Compression Wood in Gymnosperms

Compression Wood in Gymnosperms

by Tore E. Timell
     
 

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Felix qui potuit rerum cognoscere causas. Pub/ius Vergilius Mara Forests have long been one of mankind's most important natural re­ sources and not the least because forests are, if properly managed, re­ newable. They serve us in many different ways, but above all in pro­ viding us with wood, one of the most remarkable and useful of all natural

Overview

Felix qui potuit rerum cognoscere causas. Pub/ius Vergilius Mara Forests have long been one of mankind's most important natural re­ sources and not the least because forests are, if properly managed, re­ newable. They serve us in many different ways, but above all in pro­ viding us with wood, one of the most remarkable and useful of all natural materials. Reaction wood, compression wood in gymnosperms and tension wood in the arboreal angiosperms, serves the function of making it possible for trees to perform movements. In the ancient Ginkgo and in the conifers, the ability to form compression wood is of vital importance to each and every tree. Compression wood plays a crucial role in the regulation of tree form in these gymnosperms, and their arborescent habit probably depends on their ability to develop this tissue. Few forest and plantation trees are devoid of compression wood in their stem, and all of them have it in their branches. Unfortu­ nately, what is necessary and beneficial for the tree in this case is harmful to mankind, for compression wood is a very serious defect in both sawtimber and pulpwood. It is now almost 20 years since the last complete survey of compres­ sion wood was published, namely Arthur H. Westing's excellent review of this subject. My major objective in writing the present book has been to bring together in one single work everything that is currently known about compression wood.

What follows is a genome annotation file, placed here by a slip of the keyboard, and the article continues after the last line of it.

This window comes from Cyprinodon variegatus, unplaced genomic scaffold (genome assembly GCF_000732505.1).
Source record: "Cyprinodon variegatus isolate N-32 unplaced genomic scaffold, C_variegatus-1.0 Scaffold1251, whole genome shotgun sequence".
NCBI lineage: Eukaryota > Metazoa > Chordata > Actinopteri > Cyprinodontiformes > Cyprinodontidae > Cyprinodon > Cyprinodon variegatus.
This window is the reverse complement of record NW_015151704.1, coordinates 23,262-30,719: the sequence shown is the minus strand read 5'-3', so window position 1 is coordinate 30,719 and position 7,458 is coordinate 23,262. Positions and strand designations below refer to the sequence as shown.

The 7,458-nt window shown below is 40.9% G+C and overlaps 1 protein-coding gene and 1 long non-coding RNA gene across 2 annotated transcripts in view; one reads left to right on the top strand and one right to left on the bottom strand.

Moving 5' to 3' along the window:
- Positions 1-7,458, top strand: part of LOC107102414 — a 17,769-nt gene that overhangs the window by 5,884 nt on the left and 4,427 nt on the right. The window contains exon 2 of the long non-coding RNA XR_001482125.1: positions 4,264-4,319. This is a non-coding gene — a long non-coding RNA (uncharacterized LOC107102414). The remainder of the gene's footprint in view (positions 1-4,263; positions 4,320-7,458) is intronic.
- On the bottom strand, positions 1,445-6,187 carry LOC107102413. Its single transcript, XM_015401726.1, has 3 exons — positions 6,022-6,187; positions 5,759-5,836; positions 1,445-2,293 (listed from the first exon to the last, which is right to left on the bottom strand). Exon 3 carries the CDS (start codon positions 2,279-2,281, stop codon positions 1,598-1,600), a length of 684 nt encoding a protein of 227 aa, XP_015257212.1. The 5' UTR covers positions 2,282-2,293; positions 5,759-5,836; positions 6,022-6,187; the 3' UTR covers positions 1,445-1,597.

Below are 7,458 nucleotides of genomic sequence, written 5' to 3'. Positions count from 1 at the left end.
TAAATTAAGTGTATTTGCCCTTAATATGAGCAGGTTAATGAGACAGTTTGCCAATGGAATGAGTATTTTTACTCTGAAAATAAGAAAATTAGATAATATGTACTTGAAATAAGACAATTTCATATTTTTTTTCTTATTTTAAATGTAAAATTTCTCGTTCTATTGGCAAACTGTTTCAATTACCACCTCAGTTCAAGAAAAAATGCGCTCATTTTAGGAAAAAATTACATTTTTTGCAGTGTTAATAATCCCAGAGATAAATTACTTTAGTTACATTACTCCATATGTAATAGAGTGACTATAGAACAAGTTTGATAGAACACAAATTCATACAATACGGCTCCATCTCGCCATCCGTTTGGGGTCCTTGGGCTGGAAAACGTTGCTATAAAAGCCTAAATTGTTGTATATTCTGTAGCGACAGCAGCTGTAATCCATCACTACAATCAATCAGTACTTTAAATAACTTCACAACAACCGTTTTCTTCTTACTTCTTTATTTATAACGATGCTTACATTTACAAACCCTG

Product Details

ISBN-13:
9783642648878
Publisher:
Springer Berlin Heidelberg
Publication date:
08/31/2014
Edition description:
Softcover reprint of the original 1st ed. 1986
Pages:
625

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